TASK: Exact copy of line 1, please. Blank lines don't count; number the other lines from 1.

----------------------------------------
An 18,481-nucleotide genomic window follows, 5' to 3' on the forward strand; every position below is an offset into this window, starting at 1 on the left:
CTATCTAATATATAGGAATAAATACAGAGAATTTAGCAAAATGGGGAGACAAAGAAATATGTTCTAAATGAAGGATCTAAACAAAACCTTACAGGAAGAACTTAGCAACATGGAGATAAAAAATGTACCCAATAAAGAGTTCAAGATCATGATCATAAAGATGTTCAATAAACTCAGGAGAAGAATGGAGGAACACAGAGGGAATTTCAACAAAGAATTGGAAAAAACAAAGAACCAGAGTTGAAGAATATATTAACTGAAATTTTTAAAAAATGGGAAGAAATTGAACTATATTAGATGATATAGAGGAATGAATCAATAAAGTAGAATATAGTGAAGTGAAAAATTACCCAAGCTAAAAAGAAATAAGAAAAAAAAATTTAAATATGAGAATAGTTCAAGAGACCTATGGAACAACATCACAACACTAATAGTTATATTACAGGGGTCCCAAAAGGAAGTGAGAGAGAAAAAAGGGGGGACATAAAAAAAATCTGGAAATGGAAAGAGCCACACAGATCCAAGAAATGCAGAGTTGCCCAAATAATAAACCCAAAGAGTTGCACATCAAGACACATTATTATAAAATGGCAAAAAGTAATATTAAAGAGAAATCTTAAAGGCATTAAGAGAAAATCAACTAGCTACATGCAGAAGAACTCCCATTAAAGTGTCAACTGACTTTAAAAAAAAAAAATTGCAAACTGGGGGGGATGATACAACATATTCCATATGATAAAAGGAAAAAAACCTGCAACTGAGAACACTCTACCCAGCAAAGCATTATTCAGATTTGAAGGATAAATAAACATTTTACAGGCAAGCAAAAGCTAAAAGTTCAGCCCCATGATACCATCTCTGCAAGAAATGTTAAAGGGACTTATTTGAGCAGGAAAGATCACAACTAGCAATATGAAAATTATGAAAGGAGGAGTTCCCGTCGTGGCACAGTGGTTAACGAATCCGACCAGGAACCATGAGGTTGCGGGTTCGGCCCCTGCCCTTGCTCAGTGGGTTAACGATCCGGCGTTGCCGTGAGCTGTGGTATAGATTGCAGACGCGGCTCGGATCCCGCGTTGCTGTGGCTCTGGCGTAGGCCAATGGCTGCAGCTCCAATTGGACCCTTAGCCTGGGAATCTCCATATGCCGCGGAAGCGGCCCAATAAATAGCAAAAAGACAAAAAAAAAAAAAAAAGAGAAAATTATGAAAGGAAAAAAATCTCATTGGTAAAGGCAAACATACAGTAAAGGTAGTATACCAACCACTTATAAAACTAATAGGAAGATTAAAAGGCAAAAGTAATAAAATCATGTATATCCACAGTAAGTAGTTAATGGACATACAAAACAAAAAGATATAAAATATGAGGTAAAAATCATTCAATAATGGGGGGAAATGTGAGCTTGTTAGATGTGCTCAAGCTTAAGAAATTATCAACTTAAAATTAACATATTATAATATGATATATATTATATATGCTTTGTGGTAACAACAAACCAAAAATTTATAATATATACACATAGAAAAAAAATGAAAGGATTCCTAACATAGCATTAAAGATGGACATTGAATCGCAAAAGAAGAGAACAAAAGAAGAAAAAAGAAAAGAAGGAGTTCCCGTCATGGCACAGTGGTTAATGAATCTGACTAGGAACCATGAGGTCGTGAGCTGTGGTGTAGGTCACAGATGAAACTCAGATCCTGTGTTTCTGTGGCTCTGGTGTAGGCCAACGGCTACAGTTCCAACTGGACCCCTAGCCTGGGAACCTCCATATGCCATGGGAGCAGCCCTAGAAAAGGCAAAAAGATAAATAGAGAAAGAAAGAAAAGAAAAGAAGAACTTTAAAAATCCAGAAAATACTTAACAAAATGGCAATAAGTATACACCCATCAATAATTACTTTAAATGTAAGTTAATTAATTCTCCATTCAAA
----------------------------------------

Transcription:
An 18,481-nucleotide genomic window follows, 5' to 3' on the forward strand; every position below is an offset into this window, starting at 1 on the left: